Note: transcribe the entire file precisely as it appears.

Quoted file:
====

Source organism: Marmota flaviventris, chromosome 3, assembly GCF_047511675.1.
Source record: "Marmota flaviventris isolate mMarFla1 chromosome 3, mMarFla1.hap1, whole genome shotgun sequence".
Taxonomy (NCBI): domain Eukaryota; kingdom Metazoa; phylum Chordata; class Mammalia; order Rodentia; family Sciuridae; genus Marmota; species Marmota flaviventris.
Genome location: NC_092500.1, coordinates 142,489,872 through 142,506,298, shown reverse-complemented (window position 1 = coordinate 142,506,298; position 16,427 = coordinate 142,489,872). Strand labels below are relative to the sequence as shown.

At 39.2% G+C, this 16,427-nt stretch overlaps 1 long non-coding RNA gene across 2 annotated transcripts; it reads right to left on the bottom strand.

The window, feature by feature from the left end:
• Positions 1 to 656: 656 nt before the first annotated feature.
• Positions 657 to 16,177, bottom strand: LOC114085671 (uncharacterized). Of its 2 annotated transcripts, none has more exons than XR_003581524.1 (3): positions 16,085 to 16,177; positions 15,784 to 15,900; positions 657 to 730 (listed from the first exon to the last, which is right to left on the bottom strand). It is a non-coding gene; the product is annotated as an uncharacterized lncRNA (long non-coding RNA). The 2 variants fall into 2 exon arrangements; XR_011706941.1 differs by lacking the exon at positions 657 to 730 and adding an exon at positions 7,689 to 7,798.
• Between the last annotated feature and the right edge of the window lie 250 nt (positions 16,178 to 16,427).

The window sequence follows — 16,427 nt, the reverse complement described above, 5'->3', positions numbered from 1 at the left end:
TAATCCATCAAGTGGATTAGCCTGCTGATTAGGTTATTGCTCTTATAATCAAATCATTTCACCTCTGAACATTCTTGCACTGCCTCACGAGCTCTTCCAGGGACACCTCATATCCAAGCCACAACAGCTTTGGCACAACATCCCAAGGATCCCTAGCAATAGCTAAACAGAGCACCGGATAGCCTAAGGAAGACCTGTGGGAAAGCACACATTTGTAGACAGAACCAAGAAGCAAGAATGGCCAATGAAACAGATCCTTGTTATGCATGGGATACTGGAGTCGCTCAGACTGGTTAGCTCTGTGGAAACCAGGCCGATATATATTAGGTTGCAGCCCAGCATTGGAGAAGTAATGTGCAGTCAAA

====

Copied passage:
Source organism: Marmota flaviventris, chromosome 3, assembly GCF_047511675.1.
Source record: "Marmota flaviventris isolate mMarFla1 chromosome 3, mMarFla1.hap1, whole genome shotgun sequence".
Taxonomy (NCBI): domain Eukaryota; kingdom Metazoa; phylum Chordata; class Mammalia; order Rodentia; family Sciuridae; genus Marmota; species Marmota flaviventris.
Genome location: NC_092500.1, coordinates 142,489,872 through 142,506,298, shown reverse-complemented (window position 1 = coordinate 142,506,298; position 16,427 = coordinate 142,489,872). Strand labels below are relative to the sequence as shown.

At 39.2% G+C, this 16,427-nt stretch overlaps 1 long non-coding RNA gene across 2 annotated transcripts; it reads right to left on the bottom strand.

The window, feature by feature from the left end:
• Positions 1 to 656: 656 nt before the first annotated feature.
• Positions 657 to 16,177, bottom strand: LOC114085671 (uncharacterized). Of its 2 annotated transcripts, none has more exons than XR_003581524.1 (3): positions 16,085 to 16,177; positions 15,784 to 15,900; positions 657 to 730 (listed from the first exon to the last, which is right to left on the bottom strand). It is a non-coding gene; the product is annotated as an uncharacterized lncRNA (long non-coding RNA). The 2 variants fall into 2 exon arrangements; XR_011706941.1 differs by lacking the exon at positions 657 to 730 and adding an exon at positions 7,689 to 7,798.
• Between the last annotated feature and the right edge of the window lie 250 nt (positions 16,178 to 16,427).

The window sequence follows — 16,427 nt, the reverse complement described above, 5'->3', positions numbered from 1 at the left end:
TAATCCATCAAGTGGATTAGCCTGCTGATTAGGTTATTGCTCTTATAATCAAATCATTTCACCTCTGAACATTCTTGCACTGCCTCACGAGCTCTTCCAGGGACACCTCATATCCAAGCCACAACAGCTTTGGCACAACATCCCAAGGATCCCTAGCAATAGCTAAACAGAGCACCGGATAGCCTAAGGAAGACCTGTGGGAAAGCACACATTTGTAGACAGAACCAAGAAGCAAGAATGGCCAATGAAACAGATCCTTGTTATGCATGGGATACTGGAGTCGCTCAGACTGGTTAGCTCTGTGGAAACCAGGCCGATATATATTAGGTTGCAGCCCAGCATTGGAGAAGTAATGTGCAGTCAAA